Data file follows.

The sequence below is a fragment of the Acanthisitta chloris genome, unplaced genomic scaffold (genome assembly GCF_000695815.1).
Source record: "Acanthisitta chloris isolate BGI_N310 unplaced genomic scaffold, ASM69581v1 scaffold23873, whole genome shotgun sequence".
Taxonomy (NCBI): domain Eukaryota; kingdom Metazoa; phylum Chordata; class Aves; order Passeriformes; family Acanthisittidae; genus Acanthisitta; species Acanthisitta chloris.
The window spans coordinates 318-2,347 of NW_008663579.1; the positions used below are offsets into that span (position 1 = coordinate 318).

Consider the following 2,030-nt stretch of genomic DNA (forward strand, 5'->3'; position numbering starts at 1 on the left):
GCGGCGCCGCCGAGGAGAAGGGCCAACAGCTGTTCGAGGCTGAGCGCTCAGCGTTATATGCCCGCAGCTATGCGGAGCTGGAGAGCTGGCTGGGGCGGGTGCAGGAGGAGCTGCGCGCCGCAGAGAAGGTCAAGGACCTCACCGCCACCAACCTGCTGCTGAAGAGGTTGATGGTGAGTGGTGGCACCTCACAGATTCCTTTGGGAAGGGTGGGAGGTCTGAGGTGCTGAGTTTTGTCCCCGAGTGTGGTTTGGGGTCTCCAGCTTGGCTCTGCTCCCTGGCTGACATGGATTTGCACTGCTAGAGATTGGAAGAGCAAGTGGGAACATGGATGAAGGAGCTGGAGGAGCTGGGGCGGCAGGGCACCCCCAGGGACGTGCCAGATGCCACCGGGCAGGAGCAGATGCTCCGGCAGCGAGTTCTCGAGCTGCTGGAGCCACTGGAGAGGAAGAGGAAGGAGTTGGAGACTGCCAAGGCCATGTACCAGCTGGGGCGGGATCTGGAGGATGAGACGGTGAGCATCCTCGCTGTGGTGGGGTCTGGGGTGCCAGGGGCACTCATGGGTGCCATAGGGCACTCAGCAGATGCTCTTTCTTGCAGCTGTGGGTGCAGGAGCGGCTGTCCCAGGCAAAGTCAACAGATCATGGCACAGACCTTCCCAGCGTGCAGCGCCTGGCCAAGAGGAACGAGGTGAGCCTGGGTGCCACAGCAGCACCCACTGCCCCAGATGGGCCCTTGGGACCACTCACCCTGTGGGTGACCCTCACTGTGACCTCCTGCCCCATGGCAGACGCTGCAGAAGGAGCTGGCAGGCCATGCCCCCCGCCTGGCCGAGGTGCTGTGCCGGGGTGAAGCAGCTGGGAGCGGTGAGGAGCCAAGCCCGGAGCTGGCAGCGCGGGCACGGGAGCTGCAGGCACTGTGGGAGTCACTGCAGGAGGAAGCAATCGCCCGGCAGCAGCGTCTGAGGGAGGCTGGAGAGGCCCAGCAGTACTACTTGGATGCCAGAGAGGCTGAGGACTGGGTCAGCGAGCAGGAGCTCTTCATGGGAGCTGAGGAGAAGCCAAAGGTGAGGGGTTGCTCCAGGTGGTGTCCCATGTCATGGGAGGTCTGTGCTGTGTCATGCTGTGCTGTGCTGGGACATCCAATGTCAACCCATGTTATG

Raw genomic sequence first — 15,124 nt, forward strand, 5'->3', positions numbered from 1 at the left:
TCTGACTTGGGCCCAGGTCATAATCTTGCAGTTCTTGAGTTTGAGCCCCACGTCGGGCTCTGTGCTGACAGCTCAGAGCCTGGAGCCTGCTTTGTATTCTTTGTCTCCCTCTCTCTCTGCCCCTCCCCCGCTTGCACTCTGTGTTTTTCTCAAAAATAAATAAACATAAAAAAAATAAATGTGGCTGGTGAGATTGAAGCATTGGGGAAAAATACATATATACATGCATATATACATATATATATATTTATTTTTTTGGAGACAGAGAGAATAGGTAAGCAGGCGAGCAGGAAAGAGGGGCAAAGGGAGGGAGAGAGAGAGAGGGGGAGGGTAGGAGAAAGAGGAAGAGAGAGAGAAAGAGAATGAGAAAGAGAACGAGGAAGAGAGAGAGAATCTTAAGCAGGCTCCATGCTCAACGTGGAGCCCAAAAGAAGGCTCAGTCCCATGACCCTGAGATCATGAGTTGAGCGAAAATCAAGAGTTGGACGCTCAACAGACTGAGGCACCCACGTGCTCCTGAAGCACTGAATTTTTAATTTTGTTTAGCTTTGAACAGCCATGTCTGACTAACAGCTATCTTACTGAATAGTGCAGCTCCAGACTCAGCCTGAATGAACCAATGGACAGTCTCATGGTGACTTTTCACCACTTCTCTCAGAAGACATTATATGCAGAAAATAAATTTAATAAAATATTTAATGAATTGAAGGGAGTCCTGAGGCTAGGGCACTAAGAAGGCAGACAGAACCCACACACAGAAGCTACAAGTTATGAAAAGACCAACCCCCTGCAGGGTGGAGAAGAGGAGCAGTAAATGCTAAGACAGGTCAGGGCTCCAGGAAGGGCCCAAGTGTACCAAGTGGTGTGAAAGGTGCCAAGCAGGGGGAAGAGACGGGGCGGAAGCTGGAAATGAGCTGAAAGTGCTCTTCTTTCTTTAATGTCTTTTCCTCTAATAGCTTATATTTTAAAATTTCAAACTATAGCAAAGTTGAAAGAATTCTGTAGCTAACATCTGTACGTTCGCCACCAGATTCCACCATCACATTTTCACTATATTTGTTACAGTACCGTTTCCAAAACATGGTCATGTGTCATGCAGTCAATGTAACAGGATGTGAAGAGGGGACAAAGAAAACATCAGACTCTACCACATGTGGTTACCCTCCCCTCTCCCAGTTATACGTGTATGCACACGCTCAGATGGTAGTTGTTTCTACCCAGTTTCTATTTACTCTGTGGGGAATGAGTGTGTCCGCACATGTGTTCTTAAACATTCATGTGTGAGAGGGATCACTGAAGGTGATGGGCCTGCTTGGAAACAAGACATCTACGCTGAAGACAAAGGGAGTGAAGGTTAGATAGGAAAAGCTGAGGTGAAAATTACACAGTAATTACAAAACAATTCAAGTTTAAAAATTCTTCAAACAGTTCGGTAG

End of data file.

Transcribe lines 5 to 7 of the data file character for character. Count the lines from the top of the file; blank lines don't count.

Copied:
Consider the following 2,030-nt stretch of genomic DNA (forward strand, 5'->3'; position numbering starts at 1 on the left):
GCGGCGCCGCCGAGGAGAAGGGCCAACAGCTGTTCGAGGCTGAGCGCTCAGCGTTATATGCCCGCAGCTATGCGGAGCTGGAGAGCTGGCTGGGGCGGGTGCAGGAGGAGCTGCGCGCCGCAGAGAAGGTCAAGGACCTCACCGCCACCAACCTGCTGCTGAAGAGGTTGATGGTGAGTGGTGGCACCTCACAGATTCCTTTGGGAAGGGTGGGAGGTCTGAGGTGCTGAGTTTTGTCCCCGAGTGTGGTTTGGGGTCTCCAGCTTGGCTCTGCTCCCTGGCTGACATGGATTTGCACTGCTAGAGATTGGAAGAGCAAGTGGGAACATGGATGAAGGAGCTGGAGGAGCTGGGGCGGCAGGGCACCCCCAGGGACGTGCCAGATGCCACCGGGCAGGAGCAGATGCTCCGGCAGCGAGTTCTCGAGCTGCTGGAGCCACTGGAGAGGAAGAGGAAGGAGTTGGAGACTGCCAAGGCCATGTACCAGCTGGGGCGGGATCTGGAGGATGAGACGGTGAGCATCCTCGCTGTGGTGGGGTCTGGGGTGCCAGGGGCACTCATGGGTGCCATAGGGCACTCAGCAGATGCTCTTTCTTGCAGCTGTGGGTGCAGGAGCGGCTGTCCCAGGCAAAGTCAACAGATCATGGCACAGACCTTCCCAGCGTGCAGCGCCTGGCCAAGAGGAACGAGGTGAGCCTGGGTGCCACAGCAGCACCCACTGCCCCAGATGGGCCCTTGGGACCACTCACCCTGTGGGTGACCCTCACTGTGACCTCCTGCCCCATGGCAGACGCTGCAGAAGGAGCTGGCAGGCCATGCCCCCCGCCTGGCCGAGGTGCTGTGCCGGGGTGAAGCAGCTGGGAGCGGTGAGGAGCCAAGCCCGGAGCTGGCAGCGCGGGCACGGGAGCTGCAGGCACTGTGGGAGTCACTGCAGGAGGAAGCAATCGCCCGGCAGCAGCGTCTGAGGGAGGCTGGAGAGGCCCAGCAGTACTACTTGGATGCCAGAGAGGCTGAGGACTGGGTCAGCGAGCAGGAGCTCTTCATGGGAGCTGAGGAGAAGCCAAAGGTGAGGGGTTGCTCCAGGTGGTGTCCCATGTCATGGGAGGTCTGTGCTGTGTCATGCTGTGCTGTGCTGGGACATCCAATGTCAACCCATGTTATG

Raw genomic sequence first — 15,124 nt, forward strand, 5'->3', positions numbered from 1 at the left: